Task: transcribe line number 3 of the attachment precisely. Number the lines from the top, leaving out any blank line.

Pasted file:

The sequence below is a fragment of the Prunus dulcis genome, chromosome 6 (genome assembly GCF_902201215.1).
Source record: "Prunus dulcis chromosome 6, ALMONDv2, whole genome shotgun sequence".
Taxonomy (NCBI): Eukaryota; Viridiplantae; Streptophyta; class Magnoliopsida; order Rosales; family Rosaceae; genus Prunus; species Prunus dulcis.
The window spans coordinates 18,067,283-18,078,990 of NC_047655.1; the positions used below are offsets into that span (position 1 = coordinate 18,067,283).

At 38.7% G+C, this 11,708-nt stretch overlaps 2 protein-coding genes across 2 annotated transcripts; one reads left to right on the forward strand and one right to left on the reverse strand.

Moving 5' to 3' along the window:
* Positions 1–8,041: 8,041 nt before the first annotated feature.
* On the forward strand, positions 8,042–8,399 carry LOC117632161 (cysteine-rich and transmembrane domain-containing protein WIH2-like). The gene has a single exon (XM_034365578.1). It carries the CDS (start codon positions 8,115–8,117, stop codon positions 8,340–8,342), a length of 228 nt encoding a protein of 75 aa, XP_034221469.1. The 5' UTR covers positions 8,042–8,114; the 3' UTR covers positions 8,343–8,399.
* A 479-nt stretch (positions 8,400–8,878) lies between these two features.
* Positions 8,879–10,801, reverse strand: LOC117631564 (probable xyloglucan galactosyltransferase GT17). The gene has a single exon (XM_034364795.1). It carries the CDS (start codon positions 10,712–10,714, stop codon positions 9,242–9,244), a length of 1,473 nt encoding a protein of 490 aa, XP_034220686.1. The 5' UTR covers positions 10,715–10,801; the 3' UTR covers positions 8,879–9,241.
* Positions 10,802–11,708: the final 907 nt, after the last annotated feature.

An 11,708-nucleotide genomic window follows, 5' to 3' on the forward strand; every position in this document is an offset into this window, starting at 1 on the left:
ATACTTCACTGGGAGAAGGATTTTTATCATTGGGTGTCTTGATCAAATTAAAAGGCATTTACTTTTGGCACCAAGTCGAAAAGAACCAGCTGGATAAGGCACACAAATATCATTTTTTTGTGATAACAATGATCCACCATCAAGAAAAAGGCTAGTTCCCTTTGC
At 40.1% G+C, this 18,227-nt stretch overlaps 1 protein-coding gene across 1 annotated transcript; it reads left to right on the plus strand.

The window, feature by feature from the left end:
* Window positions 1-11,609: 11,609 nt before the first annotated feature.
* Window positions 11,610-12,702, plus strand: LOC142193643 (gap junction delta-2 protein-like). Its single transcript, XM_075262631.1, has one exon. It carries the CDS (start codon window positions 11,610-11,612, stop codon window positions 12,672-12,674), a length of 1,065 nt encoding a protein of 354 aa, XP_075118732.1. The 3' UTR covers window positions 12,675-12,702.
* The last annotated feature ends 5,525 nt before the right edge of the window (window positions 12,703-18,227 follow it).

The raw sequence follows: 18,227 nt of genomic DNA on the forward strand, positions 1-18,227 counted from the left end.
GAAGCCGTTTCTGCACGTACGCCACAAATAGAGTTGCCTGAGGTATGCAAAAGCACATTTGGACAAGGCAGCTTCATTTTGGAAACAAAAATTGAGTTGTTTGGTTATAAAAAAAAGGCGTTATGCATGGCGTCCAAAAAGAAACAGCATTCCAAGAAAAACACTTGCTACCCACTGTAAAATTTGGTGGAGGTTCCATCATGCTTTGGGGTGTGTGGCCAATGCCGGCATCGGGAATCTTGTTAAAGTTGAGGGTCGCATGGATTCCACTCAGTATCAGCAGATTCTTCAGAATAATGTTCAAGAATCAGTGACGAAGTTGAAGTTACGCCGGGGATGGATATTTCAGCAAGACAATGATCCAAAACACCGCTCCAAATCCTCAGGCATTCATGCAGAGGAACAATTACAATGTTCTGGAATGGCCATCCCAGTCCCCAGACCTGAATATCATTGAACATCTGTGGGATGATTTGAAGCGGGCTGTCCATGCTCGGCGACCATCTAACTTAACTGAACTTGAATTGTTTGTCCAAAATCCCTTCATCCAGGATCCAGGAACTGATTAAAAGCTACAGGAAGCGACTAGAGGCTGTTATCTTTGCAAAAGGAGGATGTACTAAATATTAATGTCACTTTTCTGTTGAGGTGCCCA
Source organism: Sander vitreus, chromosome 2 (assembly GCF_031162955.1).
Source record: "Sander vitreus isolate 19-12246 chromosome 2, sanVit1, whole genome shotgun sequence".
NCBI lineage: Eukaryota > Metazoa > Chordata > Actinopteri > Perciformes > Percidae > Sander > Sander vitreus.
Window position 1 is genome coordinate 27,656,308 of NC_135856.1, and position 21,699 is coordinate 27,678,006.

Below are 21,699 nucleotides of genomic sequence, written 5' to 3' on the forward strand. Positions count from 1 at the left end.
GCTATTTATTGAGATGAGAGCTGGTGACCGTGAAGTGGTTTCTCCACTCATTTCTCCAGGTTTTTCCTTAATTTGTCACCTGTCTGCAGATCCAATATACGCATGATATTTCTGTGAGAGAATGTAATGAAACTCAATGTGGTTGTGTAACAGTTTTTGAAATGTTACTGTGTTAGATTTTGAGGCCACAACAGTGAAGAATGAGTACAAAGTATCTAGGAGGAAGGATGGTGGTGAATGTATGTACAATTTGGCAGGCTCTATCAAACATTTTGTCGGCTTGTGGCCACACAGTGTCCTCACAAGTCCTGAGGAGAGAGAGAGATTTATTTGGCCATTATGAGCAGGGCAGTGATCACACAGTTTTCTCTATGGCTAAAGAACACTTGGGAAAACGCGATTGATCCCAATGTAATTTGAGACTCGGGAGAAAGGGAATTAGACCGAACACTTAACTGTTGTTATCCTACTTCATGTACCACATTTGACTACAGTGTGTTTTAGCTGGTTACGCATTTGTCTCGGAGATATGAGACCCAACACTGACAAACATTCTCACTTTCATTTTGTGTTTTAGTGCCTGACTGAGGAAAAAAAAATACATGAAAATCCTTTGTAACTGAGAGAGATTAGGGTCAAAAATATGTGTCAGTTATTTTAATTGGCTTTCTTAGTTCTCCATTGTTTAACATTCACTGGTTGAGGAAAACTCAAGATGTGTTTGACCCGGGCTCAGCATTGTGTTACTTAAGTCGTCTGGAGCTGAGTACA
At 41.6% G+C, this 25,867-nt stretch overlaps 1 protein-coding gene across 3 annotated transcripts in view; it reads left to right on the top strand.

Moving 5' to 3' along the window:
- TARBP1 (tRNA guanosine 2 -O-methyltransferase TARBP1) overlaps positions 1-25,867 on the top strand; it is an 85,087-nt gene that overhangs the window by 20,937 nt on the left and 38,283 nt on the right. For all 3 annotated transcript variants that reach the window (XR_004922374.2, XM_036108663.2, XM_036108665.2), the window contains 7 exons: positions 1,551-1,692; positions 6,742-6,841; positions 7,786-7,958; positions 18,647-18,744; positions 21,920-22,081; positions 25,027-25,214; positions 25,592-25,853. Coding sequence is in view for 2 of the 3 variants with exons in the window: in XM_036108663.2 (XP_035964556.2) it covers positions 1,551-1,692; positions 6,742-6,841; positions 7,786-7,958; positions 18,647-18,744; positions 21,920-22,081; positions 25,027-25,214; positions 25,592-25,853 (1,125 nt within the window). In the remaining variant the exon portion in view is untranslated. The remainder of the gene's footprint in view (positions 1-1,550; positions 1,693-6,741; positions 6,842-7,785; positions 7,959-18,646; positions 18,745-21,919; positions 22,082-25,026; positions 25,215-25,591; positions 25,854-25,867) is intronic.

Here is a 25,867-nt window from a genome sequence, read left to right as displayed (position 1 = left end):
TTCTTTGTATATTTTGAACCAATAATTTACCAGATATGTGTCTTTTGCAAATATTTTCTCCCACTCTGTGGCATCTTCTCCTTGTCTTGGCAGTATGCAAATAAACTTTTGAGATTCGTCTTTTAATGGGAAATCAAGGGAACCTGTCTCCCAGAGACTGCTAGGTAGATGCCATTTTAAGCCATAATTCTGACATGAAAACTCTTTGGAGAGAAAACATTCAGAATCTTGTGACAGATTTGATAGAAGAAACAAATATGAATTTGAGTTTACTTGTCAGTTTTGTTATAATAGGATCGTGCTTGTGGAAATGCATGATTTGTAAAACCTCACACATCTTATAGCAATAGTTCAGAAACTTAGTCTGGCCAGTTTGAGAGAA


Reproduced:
Taxonomy (NCBI): Eukaryota; Viridiplantae; Streptophyta; class Magnoliopsida; order Rosales; family Rosaceae; genus Prunus; species Prunus dulcis.